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Grocery Manufacturers Spend to Defeat Food Label Efforts

Here's a statement from Brian Kennedy, the spokesman for the GMA, about the win in the state of Washington:

"It [the bill] would require tens of thousands of common food and beverage products to be relabeled exclusively for Washington state unless they are remade with higher-priced, specially developed ingredients. The measure will increase grocery costs for a typical Washington family by hundreds of dollars per year... that these products are not safe or that they are somehow different."

Those supporting food labeling regulations such as Greenpeace and the Organic Consumers Association claim the risks of GMOs are not adequately known. Doubts persist about the objectivity and effectiveness of regulatory authorities. There are also concerns about the regulatory process, contamination of the food supply, the effects on the environment and nature and about the consolidation of control and protection of the food supply in companies that make and sell these products. 

Not all grocers are opposed to those goals of food labeling supporters, however.

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Whole Foods (WFM) recently announced that all products in its U.S. and Canadian stores containing genetically modified organisms would be labeled as such by 2018.  At the Natural Products Expo West, Walter Robb, the co-chief executive, stated that Whole Foods was "setting a stake in the ground on GMO labeling to support the consumer's right to know." He also reminded the audience that the private label products of Whole Foods have been certified as non-GMO since 2009. The upscale grocer currently sells 250 brands that have 3,300 non-GMO products.

Last year, in an interview with  Bloomberg Businessweek, Robb contended that transparency is becoming more in demand by consumers for health and environmental concerns: "I suppose there will always be a market for the cheapest possible food, but issues around water quality, farm workers, all that stuff, keep surfacing. There will be no place to hide in terms of what your practices are and what you're doing."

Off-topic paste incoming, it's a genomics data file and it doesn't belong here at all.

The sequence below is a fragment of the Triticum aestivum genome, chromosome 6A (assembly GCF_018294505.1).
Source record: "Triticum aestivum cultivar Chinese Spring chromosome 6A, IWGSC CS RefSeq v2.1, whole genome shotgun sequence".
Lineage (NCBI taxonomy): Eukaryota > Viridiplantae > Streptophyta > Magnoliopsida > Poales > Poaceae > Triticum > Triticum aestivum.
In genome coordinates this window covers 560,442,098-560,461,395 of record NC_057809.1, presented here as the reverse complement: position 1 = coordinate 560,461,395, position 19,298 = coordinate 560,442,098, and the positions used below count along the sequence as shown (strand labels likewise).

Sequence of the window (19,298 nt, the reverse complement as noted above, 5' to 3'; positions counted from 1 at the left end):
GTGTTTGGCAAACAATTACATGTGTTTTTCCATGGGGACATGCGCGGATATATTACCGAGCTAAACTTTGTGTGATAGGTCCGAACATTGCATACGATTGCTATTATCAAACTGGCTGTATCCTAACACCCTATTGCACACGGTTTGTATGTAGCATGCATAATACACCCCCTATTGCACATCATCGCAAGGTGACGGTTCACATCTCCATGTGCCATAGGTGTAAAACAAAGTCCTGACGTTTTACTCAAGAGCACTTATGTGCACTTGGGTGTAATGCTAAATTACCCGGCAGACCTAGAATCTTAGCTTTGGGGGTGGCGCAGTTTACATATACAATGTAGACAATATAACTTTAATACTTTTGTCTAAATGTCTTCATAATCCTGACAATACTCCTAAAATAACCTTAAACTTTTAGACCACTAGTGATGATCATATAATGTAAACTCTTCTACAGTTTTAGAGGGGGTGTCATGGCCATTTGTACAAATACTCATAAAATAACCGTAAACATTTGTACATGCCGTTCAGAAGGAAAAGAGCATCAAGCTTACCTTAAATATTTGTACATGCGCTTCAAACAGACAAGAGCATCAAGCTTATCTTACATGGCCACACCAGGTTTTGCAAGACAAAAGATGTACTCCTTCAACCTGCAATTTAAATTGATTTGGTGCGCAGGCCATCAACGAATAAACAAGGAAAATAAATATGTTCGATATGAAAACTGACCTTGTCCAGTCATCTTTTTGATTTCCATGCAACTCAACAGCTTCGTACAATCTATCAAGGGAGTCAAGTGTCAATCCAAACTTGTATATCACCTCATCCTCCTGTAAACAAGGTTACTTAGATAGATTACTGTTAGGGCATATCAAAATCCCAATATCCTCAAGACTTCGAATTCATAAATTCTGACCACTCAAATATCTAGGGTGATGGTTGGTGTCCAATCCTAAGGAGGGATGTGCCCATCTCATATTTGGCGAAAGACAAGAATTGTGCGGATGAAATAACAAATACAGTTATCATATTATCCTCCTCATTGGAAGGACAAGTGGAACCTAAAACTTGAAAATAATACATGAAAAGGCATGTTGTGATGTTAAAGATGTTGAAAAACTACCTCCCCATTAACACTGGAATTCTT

It has, however, been determined by highly regarded groups such as the American Medical Association, the World Health Organization, the British Royal Society and the U.S. Academy of Sciences that genetically modified products are not any riskier than conventional items.

But anything codified into law brings much greater risks of legal liability to the food sector: No group wants to become the next tobacco industry, constantly being sued and on the defensive in courtrooms and legislative bodies across the country with huge legal expenses impacting the bottom line, as just happened with JPMorgan Chase (JPM) in its earnings for the most recent quarter.

Campbell, Trader Joe's, and Ben & Jerry's are all defendants in class-action suits for allegations about food labels misrepresenting the ingredients in products that were sold to the public. If food labeling legislation becomes law increasing disclosure requirements for companies, so will the potential legal liability.

At the time of publication the author had no position in any of the stocks mentioned.

This article was written by an independent contributor, separate from TheStreet's regular news coverage.

Jonathan Yates is a financial writer who has had thousands of articles appear in periodicals and Web sites such as TheStreet, Newsweek, The Washington Post and many others. He has degrees from Harvard University, Georgetown University Law Center and The Johns Hopkins University. He does not have a position in any of the stocks mentioned in this article.
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